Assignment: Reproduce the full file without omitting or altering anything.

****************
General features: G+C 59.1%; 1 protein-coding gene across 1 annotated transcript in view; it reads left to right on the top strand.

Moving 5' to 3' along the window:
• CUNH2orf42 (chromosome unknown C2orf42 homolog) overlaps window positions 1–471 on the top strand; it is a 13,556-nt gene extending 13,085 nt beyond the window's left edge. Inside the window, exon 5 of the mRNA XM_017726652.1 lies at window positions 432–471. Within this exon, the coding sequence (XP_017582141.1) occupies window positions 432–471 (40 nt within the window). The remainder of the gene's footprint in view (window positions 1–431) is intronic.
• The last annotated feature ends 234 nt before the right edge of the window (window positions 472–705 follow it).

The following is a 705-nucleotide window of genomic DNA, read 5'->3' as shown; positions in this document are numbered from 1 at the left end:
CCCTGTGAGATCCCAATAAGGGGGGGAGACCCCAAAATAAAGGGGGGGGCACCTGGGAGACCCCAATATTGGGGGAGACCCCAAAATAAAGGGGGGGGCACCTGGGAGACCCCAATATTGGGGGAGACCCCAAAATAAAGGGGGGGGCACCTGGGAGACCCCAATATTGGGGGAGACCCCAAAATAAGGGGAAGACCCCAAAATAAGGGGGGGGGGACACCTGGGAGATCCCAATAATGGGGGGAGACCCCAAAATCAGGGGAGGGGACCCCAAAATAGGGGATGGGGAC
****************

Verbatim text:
General features: G+C 59.1%; 1 protein-coding gene across 1 annotated transcript in view; it reads left to right on the top strand.

Moving 5' to 3' along the window:
• CUNH2orf42 (chromosome unknown C2orf42 homolog) overlaps window positions 1–471 on the top strand; it is a 13,556-nt gene extending 13,085 nt beyond the window's left edge. Inside the window, exon 5 of the mRNA XM_017726652.1 lies at window positions 432–471. Within this exon, the coding sequence (XP_017582141.1) occupies window positions 432–471 (40 nt within the window). The remainder of the gene's footprint in view (window positions 1–431) is intronic.
• The last annotated feature ends 234 nt before the right edge of the window (window positions 472–705 follow it).

The following is a 705-nucleotide window of genomic DNA, read 5'->3' as shown; positions in this document are numbered from 1 at the left end:
CCCTGTGAGATCCCAATAAGGGGGGGAGACCCCAAAATAAAGGGGGGGGCACCTGGGAGACCCCAATATTGGGGGAGACCCCAAAATAAAGGGGGGGGCACCTGGGAGACCCCAATATTGGGGGAGACCCCAAAATAAAGGGGGGGGCACCTGGGAGACCCCAATATTGGGGGAGACCCCAAAATAAGGGGAAGACCCCAAAATAAGGGGGGGGGGACACCTGGGAGATCCCAATAATGGGGGGAGACCCCAAAATCAGGGGAGGGGACCCCAAAATAGGGGATGGGGAC